And that leads to a riddle that animals with vision had to solve.

Namely, how can they put appendages out in front of their eyes, yet not occlude their view of the world?

This is a riddle that video game makers have had to grapple with as well. How do you let the player see his own character without obstructing the view of the game?

If you play games in first-person perspective mode, then if your character is holding a gun or sword, its arm and weapon occlude a significant portion of the screen (see the upper image below).

If you play in third-person perspective mode—where you see the entire character from behind—then there are also significant parts of the view missing due to the character’s whole body blocking the view (see the lower image below).

That’s why many games allow the player’s viewpoint to roam around the character — rather than being locked with a view of the character’s back. Allowing our eyes to float steady-cam style around our bodies and relay information to our brains would, then, be a potential solution to the problem of seeing past our own appendages.

Nature found a different solution, however, and you can see it for yourself by looking at your own nose.

If you close one eye and wiggle your nose, you’ll see it in the bottom corner, blocking that eye’s view of whatever’s beyond it, as illustrated in the pair of upper images in the figure below.

But, if you now open the other eye you’ll see what’s behind your nose via this other eye (illustrated by the lower image below).

In fact, you’ll perceive your nose still to be there, but perceive it to be transparent through which you are seeing the scene beyond.  Each eye sees the nose, and each has its view blocked by the nose. But the views blocked by the nose are different for each eye, so the pair of eyes, in total, don’t miss a thing. …and yet can also see your nose.

If, instead, an animal’s eyes were on the front and back of its head, then the appendages out in front of the front eye would simply occlude its view.

Having eyes on the sides of the head (or on either side of the midline, like ours) rather than on the front and back is not only, then, useful for placing the powerful binocular region in front of the animal for the purpose of better perception of what’s out there.

In addition, having eyes on the sides of the head is crucial for seeing past one’s own bodily appendages.

And not just seeing past one’s own appendages, but simultaneously seeing them and thereby having the advantages that come with having this visual feedback.

See through oneself may be one of the most fundamental reasons why animals have eyes on either side of their head and possess a binocular region.

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This was adapted from Chapter 2 of The Vision Revolution (Benbella, 2009).

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Mark Changizi is Director of Human Cognition at 2AI, and the author of The Vision Revolution (Benbella Books, 2009) and the upcoming book Harnessed: How Language and Music Mimicked Nature and Transformed Ape to Man (Benbella Books, 2011). His first book was The Brain from 25000 Feet (Springer, 2003).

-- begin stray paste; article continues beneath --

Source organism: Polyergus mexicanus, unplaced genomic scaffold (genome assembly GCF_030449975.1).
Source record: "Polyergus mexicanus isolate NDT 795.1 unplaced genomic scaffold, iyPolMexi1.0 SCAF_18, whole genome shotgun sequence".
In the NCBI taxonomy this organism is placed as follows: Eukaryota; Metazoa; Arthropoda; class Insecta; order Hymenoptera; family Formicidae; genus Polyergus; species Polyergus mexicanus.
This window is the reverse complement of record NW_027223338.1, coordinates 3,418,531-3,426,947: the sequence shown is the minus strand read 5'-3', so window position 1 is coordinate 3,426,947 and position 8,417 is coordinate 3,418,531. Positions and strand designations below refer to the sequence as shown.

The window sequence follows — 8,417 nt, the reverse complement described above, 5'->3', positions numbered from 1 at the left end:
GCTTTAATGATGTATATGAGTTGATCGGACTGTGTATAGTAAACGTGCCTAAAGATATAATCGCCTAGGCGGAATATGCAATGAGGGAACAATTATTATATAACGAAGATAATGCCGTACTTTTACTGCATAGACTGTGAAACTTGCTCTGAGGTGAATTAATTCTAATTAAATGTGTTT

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Jorge Salazar of EarthSky.org recently interviewed me about my research, and you can find the podcast and text here. I got a chance to talk about the similarity between accents and color vision (how we all believe we have uncolorey skin and no accent), the function of color vision (it’s for giving you that empath sense you didn’t know you have), and why we don’t have eyes on the sides of our heads (it’s for seeing better in cluttered leafy habitats, just the thing for a primate).

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Mark Changizi is Professor of Human Cognition at 2AI, and the author of The Vision Revolution (Benbella Books) and the upcoming book Harnessed: How Language and Music Mimicked Nature and Transformed Ape to Man (Benbella Books).


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Cyclopses are better than us at video games.

Mike Fahey at Kotaku just wrote a story about my Vision Revolution book, specifically on the matter of what forward-facing eyes are for, in the context of cyclopses and first person shooter video games. His story begins as…

“You might have a pair of eyes, but when you’re playing first-person video games, you’re no better than a cyclops. Neuroscientist Mark Changizi explains how our cyclops-vision helps pinpoint what we’re missing out on when we lose an eye.”

See the rest of the story here.

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Mark Changizi is Professor of Human Cognition at 2AI Labs, and the author of The Vision Revolution (Benbella Books) and the upcoming book Harnessed (Benbella Books).


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Noah Hutton’s online magazine Beautiful Brain burst onto the scene over the last year, filled with reporting and pieces about the intersection of the neuroscience and the arts. He recently interviewed me about The Vision Revolution, and the podcast of the interview is here.